The Global UGRAD experience at Missouri State University (2011-2012)
The Global UGRAD experience at Missouri State University (2011-2012)

 

In 2011, I was awarded with a scholarship to participate in the Global Undergraduate Exchange Program (Global UGRAD), an exchange program sponsored by the U.S. Department of State´s Bureau of Educational and Cultural Affairs. I attended Missouri State University for one academic year during my undergraduate studies. The experience to fully immerse myself in a completely different academic setting was extraordinary: I had classmates from different cultures, backgrounds, and languages. In September 2015, I was awarded an opportunity by the Government of Austria to participate in an International Civilian Peacekeeping and Peacebuilding Training Programme (IPT) at Stadtschlaining, Austria. This was a three-week long program that took place at The Austrian Study Centre for Peace and Conflict Resolution (ASPR). At ASPR, I wanted to focus my studies on Human Rights because I believe that we can teach values and human rights to the youth through education.  In short, I was very excited to get admitted to the program and also to go to Europe. Later in 2016, I graduated cum laude from Universidad de Oriente UNIVO and officially became an English Instructor.

Since then, teaching has become my passion, which I enjoy and love every time I do it. Undoubtedly, I chose the right profession. After I graduated from Universidad de Oriente UNIVO , I was offered a full-time position as the head coordinator of the English Teaching degree program. I taught different levels of English courses, in addition to an honors level course on leadership and competitiveness as a volunteer. This particular course was part of the University honor program for students with a high GPA pursuing a variety of majors. At the same time, I was involved in community service teaching English language to kids of the community.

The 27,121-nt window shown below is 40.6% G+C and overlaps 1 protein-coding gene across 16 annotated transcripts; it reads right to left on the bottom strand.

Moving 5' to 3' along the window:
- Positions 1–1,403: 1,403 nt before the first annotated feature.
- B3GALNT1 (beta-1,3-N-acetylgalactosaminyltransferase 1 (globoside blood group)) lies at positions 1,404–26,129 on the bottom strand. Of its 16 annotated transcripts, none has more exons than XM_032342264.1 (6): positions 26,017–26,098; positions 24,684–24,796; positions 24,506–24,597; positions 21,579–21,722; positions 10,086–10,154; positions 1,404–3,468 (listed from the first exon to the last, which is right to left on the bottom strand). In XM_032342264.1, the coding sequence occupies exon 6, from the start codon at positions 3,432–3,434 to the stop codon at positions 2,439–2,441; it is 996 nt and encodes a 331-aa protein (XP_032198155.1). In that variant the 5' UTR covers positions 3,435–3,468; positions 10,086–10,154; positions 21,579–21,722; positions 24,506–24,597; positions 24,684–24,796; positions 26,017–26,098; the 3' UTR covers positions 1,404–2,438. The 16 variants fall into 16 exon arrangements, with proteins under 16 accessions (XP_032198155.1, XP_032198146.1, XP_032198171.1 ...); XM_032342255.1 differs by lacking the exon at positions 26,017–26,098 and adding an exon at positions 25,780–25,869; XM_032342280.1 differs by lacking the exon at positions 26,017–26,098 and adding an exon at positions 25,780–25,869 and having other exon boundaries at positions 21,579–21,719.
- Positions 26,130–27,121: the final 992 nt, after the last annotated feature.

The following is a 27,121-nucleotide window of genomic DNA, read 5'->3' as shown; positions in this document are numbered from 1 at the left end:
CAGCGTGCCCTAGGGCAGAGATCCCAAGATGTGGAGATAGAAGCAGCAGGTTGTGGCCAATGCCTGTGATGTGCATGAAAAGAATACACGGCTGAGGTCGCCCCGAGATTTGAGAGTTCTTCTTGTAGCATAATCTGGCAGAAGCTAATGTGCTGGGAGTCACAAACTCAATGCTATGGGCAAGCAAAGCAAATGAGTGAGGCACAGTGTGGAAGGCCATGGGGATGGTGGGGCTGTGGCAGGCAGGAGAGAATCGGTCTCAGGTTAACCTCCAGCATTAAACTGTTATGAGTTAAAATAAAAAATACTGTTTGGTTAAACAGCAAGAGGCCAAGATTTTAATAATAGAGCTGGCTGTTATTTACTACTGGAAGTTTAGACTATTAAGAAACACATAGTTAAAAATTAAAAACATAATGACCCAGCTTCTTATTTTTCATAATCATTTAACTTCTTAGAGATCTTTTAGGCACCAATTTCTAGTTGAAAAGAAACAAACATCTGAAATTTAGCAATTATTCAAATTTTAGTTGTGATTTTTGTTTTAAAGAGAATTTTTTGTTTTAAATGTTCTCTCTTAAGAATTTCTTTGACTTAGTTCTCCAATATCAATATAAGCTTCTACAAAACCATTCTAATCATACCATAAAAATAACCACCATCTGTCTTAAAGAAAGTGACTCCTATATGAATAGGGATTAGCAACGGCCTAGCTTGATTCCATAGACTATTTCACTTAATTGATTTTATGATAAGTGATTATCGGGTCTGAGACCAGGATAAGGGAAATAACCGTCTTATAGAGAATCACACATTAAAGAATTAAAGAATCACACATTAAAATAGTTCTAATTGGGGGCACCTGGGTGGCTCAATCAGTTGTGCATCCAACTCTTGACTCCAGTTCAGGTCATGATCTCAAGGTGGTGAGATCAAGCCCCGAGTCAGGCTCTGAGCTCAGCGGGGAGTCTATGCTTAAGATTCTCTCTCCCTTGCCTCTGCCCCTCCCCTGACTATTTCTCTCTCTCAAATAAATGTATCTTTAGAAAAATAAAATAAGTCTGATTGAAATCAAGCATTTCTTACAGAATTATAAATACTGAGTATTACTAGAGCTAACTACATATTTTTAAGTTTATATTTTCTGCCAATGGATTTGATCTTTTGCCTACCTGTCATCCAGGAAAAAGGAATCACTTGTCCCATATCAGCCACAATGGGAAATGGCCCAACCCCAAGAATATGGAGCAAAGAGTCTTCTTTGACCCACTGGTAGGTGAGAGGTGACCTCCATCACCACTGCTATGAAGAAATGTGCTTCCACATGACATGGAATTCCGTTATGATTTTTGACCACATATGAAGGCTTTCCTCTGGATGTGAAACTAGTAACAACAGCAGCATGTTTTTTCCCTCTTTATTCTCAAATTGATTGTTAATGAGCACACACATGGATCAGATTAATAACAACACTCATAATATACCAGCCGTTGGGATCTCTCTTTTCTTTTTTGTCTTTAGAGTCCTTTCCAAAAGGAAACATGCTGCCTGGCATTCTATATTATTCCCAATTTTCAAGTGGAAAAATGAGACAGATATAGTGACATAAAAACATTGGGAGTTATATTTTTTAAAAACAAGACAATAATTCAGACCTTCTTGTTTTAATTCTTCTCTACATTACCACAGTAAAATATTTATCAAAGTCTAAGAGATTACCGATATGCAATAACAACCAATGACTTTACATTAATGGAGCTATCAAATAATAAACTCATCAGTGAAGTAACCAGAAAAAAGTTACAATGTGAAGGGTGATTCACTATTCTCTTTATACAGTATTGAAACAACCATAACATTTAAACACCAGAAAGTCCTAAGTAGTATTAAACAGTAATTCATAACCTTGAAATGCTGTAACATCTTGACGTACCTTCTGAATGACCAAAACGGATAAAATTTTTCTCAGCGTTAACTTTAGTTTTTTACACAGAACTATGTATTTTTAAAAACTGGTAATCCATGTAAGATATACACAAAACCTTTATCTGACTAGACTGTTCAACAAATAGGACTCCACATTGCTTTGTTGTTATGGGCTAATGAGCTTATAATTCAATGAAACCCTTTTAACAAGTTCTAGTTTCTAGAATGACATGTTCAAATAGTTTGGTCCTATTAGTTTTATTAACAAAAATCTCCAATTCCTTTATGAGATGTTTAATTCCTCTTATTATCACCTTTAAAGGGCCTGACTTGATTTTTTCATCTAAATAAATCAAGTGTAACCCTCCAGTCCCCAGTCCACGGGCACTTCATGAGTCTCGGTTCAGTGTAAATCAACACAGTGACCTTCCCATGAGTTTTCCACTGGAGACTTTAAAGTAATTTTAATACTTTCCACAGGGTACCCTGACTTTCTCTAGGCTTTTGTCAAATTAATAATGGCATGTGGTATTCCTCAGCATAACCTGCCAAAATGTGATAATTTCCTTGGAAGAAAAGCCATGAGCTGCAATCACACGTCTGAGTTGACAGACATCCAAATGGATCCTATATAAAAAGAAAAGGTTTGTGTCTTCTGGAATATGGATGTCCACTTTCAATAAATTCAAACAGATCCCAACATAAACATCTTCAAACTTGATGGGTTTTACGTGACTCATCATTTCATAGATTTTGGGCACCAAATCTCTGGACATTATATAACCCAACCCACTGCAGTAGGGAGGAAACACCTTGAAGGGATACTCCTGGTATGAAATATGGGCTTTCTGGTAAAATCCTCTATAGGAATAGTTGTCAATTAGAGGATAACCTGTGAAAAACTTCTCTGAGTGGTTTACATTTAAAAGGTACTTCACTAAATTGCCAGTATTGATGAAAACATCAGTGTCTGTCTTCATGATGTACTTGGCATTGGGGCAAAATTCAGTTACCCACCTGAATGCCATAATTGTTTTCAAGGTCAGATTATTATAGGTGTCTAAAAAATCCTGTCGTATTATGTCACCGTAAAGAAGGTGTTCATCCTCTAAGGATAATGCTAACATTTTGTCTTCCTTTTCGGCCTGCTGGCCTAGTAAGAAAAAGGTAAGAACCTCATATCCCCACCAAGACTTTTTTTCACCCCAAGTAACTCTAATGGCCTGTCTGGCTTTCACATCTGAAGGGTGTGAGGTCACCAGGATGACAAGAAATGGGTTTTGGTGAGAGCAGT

I believe everything is possible when you are an optimistic person. We find obstacles in the way, but they make us stronger and help us to look for different ways to approach them and achieve our goals. Taking risks as well as trying new things may be challenging for everybody but it is worthy, and I am an example of it. Stepping out of my comfort zone is something that I will never regret. The experience of pursuing academic studies abroad and being introduced to a new culture have been the most amazing journeys in my life. I remember as a child while I was working in the cornfield, I used to look at the sky and see the planes flying over me and I never thought that once in my life I would take one. Now, I am in New York pursuing a Masters of Arts degree in TESOL and what I know is that dreams come true if you dare to believe them; of which always makes me reminisce about one of my favorite quotes, “Don’t stop dreaming, don’t stop believing.”

More news about Pedro (in Spanish): http://univonews.com/soy-prueba-de-que-univo-tiene-profesionales-con-valores-competentes/   

[vc_row][vc_column][mk_mini_callout]Disclaimer: This blog is not an official Fulbright Program site. The views expressed on this site are entirely those of the author and do not represent the views of the Fulbright Program, the U.S. Department of State or any of its partner organizations.